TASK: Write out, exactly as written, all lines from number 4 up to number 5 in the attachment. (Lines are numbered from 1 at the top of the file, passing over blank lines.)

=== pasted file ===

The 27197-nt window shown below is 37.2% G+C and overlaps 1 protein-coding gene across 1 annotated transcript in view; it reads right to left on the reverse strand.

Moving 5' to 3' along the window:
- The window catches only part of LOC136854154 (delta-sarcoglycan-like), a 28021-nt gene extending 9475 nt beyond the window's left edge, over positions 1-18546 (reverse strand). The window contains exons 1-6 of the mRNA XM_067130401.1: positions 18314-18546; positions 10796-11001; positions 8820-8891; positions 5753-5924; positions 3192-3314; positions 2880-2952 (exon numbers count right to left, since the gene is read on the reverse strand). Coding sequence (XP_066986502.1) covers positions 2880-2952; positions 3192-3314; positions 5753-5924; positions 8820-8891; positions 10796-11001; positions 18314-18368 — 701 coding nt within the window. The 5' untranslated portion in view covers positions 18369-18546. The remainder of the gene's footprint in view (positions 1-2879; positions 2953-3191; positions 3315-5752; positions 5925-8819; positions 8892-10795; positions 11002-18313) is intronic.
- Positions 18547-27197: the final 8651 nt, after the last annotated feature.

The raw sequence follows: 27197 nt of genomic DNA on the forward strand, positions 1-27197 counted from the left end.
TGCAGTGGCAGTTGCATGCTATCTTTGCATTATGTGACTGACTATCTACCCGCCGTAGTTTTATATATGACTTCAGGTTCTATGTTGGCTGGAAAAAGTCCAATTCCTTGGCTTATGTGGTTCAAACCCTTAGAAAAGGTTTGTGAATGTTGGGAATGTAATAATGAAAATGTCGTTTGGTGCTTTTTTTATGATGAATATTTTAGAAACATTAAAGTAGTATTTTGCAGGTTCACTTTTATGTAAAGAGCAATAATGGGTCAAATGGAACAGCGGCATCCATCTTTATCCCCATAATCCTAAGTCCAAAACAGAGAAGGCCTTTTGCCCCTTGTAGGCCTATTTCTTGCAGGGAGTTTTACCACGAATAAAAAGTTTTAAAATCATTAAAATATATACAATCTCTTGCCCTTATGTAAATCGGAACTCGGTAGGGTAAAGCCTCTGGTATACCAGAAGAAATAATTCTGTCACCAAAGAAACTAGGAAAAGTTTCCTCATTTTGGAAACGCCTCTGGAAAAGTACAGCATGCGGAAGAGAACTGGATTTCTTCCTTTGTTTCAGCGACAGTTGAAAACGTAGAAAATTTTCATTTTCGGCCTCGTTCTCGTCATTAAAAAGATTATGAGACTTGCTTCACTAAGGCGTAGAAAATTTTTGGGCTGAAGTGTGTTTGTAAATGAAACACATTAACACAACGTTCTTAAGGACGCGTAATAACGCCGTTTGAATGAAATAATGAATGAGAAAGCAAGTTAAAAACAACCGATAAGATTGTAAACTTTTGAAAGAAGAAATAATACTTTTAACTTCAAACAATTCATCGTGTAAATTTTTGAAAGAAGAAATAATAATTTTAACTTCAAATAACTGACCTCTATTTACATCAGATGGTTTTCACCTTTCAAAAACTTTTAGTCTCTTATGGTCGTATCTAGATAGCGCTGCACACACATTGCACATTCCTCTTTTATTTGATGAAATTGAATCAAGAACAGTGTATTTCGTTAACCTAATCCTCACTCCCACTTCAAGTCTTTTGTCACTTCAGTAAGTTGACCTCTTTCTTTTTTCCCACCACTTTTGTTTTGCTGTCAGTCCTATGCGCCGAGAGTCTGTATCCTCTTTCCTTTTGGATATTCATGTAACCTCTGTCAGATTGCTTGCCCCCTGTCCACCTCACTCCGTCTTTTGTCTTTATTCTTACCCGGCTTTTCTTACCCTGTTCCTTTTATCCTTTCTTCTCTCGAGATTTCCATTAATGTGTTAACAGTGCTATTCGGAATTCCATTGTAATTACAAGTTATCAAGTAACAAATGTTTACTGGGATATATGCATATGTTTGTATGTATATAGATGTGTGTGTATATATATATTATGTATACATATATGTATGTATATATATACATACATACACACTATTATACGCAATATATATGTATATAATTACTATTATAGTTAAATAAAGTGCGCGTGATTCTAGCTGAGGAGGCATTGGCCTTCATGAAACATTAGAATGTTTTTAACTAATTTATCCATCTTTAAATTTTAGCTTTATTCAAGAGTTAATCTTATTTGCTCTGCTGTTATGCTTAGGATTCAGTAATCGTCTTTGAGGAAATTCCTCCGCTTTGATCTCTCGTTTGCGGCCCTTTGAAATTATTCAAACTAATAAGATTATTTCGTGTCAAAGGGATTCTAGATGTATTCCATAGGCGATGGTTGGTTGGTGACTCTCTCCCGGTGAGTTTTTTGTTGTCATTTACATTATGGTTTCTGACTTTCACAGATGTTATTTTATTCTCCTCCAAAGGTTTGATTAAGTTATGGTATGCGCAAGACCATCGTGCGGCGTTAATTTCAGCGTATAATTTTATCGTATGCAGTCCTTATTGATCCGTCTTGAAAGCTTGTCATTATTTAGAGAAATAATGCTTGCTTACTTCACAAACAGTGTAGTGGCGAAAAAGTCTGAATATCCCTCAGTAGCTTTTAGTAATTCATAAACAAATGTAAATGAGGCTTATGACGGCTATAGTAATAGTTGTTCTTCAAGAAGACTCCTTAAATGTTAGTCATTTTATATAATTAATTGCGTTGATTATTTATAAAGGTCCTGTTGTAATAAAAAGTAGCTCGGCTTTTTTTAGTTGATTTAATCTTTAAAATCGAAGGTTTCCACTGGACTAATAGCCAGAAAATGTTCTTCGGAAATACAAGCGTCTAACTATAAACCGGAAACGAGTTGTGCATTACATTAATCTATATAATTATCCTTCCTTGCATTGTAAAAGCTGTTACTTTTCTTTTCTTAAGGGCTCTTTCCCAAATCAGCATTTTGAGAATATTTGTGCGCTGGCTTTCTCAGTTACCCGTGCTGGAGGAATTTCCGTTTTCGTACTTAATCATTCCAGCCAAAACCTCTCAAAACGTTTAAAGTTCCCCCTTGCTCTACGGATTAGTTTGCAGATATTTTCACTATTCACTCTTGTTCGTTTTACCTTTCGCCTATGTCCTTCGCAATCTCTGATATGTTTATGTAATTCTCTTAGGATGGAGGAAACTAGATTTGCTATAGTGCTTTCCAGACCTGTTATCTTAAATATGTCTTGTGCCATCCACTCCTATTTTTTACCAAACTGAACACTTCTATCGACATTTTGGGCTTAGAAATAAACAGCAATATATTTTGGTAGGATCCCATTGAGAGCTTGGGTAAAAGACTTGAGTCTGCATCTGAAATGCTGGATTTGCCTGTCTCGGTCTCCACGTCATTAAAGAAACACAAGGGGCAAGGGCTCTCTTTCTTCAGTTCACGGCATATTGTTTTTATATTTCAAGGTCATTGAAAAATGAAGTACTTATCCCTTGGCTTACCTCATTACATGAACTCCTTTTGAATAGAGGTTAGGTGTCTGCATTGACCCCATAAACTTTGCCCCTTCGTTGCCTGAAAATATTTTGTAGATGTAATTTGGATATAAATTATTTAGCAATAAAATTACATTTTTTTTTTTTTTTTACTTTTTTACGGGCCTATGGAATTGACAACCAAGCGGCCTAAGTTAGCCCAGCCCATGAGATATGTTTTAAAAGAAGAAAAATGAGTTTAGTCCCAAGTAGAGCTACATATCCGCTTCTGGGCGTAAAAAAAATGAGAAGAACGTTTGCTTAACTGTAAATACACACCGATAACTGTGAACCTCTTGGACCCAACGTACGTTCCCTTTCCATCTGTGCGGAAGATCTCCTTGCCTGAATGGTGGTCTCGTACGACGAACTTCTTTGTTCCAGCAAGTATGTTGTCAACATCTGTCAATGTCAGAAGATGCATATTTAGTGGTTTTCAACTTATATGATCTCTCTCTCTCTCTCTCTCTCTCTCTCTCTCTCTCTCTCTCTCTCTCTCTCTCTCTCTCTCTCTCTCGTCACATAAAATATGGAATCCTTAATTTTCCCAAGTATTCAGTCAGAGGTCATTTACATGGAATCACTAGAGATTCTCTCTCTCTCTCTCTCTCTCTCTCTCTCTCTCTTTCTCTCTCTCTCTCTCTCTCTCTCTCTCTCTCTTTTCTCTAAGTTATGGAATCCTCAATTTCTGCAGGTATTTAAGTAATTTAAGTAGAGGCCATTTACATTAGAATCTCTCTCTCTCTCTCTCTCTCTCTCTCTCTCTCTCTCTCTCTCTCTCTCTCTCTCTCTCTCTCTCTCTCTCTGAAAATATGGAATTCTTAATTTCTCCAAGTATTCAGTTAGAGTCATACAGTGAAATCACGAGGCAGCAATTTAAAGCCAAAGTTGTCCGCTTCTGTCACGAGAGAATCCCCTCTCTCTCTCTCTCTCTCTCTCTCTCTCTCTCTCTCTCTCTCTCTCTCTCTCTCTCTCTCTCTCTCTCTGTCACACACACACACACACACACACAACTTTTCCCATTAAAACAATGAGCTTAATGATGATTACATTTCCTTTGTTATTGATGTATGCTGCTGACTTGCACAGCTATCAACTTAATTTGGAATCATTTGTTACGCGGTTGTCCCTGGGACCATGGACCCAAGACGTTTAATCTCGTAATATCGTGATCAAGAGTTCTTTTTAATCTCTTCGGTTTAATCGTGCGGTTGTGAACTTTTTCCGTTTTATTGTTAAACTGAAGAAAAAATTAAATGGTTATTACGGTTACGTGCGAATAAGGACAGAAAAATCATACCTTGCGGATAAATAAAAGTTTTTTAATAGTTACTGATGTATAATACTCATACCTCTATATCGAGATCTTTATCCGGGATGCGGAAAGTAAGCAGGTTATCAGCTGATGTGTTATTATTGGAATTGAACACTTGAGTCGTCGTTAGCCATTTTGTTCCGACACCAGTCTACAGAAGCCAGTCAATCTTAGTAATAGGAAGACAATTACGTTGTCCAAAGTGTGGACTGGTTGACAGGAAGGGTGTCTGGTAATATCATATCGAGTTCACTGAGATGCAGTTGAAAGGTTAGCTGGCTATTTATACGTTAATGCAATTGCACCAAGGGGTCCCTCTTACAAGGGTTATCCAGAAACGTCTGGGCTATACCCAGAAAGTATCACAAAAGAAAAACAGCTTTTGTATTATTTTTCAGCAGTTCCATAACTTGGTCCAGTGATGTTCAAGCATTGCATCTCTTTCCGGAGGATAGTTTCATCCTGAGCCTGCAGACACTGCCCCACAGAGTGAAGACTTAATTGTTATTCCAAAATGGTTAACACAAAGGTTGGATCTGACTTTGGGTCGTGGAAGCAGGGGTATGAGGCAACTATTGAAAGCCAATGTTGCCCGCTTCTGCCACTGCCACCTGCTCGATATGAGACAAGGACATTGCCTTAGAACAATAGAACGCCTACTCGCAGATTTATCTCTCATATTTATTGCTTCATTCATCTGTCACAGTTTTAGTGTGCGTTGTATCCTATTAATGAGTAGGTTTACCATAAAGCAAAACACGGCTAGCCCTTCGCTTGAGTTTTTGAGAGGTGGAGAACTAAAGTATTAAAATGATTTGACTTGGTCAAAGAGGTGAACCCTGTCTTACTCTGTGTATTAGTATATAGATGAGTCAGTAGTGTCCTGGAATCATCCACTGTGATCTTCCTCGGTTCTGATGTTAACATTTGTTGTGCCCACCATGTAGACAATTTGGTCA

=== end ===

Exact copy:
- Positions 18547-27197: the final 8651 nt, after the last annotated feature.

The raw sequence follows: 27197 nt of genomic DNA on the forward strand, positions 1-27197 counted from the left end.